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SPOTIFY WRAPPED MAKES ME SELF-CONSCIOUS

Yes, it’s been eight months since my Spotify Wrapped Playlist came out. No, I’m still not over it. 

Early December is an annoying time on my social media feeds, dominated by my peers sharing their Spotify data to publicly declare that they listen to obscure artists under the guise of “just doing what everyone else is” and reflecting on the past year. 

I know that I’m a freak for the “Hot Hits” and listening to the same Noah Cyrus song on repeat for two weeks when I was in my feels, but like, only I can make fun of myself for that. To be confronted with the raw data on my music habits hurts. I’m not the only one feeling exposed and embarrassed by their Wrapped data though, right? To tackle this dilemma head-on, I asked others to share their thoughts about the music fad: 

  • “I think it’s fun, but it’s embarrassing sometimes. I went through a Hamilton phase, so that showed up A LOT after listening for one month. It doesn’t always feel reflective.” –Emerson D.
  • “I think it’s an interesting insight into my personal listening habits. In the past, it has definitely shown me artists and songs I didn’t know I listened to that often.” –Zach W.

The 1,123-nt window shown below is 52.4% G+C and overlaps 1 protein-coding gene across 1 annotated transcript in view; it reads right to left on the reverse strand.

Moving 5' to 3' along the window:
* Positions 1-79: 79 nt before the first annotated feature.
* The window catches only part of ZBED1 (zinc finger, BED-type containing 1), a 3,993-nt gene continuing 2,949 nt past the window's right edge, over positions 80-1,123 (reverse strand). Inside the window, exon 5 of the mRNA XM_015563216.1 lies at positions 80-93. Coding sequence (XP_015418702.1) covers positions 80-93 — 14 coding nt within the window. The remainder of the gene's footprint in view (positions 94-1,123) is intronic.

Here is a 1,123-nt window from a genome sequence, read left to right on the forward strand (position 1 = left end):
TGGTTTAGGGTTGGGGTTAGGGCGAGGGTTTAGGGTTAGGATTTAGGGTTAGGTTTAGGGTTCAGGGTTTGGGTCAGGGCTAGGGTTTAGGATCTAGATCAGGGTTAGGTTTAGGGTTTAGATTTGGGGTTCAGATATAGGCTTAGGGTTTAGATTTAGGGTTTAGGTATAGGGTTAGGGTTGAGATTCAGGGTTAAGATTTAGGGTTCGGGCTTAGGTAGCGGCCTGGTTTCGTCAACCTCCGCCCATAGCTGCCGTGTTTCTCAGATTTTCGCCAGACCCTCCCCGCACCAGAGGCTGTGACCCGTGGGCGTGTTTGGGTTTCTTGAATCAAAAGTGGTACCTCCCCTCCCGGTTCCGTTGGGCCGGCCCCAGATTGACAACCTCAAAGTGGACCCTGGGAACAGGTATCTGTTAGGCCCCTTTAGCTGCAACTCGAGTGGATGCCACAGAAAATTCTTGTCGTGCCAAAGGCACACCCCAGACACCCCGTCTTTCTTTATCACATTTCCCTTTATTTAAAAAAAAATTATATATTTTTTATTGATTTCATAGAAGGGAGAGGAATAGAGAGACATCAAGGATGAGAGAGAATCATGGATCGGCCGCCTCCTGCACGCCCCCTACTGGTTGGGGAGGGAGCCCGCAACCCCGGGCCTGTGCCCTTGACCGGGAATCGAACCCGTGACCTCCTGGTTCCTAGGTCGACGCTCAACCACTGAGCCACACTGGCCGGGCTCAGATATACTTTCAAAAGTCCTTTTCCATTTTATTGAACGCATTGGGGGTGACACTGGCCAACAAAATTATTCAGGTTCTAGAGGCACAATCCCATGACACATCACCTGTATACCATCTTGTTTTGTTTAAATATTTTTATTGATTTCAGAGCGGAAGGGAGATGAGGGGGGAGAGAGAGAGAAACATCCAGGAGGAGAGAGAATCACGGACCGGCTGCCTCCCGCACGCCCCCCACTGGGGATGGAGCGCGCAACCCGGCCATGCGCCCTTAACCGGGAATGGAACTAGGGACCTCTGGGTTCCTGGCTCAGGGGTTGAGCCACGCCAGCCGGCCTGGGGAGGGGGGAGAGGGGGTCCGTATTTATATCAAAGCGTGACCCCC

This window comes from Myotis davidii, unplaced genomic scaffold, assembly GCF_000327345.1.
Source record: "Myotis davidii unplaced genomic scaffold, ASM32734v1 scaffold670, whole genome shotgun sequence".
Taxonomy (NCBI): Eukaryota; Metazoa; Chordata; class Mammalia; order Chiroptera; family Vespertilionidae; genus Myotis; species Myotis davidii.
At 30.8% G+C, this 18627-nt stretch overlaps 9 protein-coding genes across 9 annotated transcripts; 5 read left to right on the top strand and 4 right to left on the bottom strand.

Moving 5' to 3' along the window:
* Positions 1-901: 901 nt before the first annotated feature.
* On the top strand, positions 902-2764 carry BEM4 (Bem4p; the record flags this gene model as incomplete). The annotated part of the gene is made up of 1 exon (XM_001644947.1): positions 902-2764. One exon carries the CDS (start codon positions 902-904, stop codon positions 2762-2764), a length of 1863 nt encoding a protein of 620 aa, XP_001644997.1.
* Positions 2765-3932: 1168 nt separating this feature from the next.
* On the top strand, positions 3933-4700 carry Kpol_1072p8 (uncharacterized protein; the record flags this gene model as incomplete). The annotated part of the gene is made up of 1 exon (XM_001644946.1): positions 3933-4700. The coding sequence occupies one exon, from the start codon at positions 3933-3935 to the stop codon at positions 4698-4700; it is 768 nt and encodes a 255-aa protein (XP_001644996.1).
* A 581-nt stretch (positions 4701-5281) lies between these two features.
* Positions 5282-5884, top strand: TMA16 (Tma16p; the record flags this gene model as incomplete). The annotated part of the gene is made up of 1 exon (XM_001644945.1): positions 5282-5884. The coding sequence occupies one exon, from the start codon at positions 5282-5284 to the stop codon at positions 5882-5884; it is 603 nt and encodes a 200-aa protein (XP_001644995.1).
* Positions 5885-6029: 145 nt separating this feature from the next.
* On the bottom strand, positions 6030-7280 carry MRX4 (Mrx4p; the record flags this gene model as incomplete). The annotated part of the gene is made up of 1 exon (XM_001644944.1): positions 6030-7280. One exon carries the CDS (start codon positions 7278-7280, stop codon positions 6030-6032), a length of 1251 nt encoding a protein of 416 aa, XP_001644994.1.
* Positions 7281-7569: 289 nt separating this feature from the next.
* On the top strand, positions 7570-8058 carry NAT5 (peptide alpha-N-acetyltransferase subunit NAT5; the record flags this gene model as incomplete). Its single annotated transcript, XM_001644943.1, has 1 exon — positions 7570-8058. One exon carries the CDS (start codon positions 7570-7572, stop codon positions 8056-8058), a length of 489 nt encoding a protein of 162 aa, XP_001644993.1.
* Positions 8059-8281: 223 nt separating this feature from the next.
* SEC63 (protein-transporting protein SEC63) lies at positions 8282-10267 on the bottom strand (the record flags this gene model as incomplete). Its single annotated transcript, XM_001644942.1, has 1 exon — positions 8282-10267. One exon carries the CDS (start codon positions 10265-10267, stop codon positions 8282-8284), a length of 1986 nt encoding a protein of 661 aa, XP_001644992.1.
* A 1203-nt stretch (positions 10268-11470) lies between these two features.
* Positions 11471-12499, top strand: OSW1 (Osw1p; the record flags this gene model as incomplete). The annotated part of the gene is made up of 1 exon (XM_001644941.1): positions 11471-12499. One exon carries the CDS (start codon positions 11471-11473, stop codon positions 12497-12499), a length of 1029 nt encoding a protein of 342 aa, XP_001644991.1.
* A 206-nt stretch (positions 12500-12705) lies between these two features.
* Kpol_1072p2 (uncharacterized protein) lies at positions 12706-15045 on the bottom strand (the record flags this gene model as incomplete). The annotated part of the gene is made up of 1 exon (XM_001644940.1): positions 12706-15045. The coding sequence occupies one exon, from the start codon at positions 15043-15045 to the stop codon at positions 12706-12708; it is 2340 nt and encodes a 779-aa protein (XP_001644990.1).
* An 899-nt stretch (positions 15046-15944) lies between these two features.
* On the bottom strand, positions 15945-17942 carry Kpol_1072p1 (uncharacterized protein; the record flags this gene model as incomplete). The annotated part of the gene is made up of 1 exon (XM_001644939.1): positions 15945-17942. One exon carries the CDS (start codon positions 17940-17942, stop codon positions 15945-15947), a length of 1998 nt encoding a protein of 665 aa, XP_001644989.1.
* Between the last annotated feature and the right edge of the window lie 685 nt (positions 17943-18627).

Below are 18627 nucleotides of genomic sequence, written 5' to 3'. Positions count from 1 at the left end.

• “I know I probably listened to Kacey Musgraves’ “Rainbow” upwards of 100 times this summer, but that doesn’t mean she’s my #1. Music trends do not mean year-long loyalty. OK, Spotify?!” –Nadine F.

As 2021 nears its end, I’m already thinking about how my next Spotify Wrapped will read. Did I explore enough new music this year? Will I want to post about it? Will it feel true to the kind of music listener I thought I was? 

My friends rarely question why I don’t like to “aux” during car rides––probably because they’re so busy jumping at the opportunity to play music themselves. If they did ask, however, I’d blame Spotify for my crippling sense of embarrassment about my music taste.

Sydney Segal

UC Berkeley '23

Short (5'3") and sweet.
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